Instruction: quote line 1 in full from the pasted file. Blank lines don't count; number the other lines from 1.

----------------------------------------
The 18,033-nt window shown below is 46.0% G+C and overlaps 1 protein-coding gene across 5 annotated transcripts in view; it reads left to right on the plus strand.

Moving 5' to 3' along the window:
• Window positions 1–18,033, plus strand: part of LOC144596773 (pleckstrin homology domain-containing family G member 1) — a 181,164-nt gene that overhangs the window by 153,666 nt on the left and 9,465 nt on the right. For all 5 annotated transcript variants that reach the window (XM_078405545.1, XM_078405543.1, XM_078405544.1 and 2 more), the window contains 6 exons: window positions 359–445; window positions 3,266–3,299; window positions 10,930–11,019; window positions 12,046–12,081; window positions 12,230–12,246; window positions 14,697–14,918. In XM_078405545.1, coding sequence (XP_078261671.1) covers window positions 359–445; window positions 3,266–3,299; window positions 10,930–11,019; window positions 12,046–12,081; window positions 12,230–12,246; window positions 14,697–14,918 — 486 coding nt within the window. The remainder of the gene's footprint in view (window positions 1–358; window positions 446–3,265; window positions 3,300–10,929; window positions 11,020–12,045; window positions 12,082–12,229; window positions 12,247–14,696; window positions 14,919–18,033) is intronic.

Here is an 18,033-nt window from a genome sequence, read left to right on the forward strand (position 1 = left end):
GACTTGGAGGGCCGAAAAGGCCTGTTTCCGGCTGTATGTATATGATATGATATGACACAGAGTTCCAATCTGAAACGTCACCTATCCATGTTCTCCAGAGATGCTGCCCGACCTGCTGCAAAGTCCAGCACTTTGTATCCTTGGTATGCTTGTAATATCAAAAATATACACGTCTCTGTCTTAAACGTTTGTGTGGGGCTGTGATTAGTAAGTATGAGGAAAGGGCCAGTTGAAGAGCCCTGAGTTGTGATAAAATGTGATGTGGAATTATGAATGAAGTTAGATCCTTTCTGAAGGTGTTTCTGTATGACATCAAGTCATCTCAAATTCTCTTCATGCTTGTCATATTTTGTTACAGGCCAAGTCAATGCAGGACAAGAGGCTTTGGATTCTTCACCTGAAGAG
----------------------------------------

The 18,033-nt window shown below is 46.0% G+C and overlaps 1 protein-coding gene across 5 annotated transcripts in view; it reads left to right on the plus strand.